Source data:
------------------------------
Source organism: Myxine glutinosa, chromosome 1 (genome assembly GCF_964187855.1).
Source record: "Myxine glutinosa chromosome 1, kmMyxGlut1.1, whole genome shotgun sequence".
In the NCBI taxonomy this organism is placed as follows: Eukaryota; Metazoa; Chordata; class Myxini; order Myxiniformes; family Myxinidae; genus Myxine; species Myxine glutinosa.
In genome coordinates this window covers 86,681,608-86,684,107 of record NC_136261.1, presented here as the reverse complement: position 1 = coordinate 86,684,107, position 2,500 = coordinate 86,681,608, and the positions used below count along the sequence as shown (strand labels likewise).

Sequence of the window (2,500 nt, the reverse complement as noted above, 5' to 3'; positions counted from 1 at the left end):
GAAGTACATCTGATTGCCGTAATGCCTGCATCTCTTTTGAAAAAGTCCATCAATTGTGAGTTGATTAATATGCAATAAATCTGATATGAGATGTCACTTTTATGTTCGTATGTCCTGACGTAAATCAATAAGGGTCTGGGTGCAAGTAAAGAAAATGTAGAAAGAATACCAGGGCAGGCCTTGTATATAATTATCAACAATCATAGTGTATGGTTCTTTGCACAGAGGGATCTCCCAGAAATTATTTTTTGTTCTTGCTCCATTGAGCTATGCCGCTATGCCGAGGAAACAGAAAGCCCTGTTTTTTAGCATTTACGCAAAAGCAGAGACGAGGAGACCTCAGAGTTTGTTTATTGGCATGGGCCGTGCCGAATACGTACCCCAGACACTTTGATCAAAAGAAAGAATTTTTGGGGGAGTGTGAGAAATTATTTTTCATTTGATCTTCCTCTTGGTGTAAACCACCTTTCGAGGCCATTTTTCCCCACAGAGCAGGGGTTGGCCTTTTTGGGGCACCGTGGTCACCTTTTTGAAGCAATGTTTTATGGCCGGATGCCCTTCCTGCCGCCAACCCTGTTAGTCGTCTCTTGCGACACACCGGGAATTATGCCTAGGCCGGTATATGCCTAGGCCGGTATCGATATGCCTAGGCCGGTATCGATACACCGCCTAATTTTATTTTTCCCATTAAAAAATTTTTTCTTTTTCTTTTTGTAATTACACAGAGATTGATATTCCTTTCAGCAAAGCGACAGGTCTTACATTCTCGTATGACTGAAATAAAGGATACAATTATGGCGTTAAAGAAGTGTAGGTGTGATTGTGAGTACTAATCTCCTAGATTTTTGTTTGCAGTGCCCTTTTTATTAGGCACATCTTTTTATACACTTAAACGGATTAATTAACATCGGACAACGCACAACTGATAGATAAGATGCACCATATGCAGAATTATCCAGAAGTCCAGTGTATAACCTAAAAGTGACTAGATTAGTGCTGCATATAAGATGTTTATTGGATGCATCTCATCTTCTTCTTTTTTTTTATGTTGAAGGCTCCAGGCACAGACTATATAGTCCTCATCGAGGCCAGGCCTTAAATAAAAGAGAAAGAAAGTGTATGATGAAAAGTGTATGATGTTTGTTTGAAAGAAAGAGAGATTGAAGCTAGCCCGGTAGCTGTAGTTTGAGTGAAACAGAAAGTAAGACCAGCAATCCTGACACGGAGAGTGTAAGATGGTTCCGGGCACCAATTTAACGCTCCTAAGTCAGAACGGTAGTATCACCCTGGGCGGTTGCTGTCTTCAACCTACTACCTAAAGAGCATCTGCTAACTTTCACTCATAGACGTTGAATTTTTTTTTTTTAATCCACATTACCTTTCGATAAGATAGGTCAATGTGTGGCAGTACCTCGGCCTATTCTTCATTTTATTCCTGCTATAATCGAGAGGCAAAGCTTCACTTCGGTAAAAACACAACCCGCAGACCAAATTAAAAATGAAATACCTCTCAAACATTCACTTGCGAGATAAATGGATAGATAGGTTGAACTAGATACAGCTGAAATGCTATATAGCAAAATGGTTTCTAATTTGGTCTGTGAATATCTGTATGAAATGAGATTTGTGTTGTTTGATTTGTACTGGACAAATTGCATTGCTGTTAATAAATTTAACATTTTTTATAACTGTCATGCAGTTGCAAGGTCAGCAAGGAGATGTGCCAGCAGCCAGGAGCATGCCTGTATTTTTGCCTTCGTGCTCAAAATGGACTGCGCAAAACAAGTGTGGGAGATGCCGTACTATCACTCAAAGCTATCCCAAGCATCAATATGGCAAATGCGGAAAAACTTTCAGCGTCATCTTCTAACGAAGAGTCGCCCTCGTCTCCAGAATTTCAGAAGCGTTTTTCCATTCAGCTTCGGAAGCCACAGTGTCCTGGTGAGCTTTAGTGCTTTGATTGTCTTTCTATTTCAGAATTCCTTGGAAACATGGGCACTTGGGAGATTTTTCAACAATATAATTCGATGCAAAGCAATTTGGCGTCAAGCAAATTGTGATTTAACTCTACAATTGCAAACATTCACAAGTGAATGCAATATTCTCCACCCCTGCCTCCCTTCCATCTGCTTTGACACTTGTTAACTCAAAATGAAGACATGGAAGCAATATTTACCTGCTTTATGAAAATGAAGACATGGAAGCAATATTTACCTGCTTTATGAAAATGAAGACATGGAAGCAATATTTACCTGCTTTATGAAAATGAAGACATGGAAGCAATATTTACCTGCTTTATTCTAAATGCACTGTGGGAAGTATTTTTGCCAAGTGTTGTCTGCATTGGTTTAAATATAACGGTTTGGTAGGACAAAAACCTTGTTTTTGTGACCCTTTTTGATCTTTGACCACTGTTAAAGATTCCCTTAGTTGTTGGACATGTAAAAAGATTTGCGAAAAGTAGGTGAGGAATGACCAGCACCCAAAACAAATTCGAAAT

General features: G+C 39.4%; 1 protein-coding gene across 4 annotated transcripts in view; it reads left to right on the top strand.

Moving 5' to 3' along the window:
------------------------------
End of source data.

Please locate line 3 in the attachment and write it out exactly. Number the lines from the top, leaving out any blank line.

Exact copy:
In the NCBI taxonomy this organism is placed as follows: Eukaryota; Metazoa; Chordata; class Myxini; order Myxiniformes; family Myxinidae; genus Myxine; species Myxine glutinosa.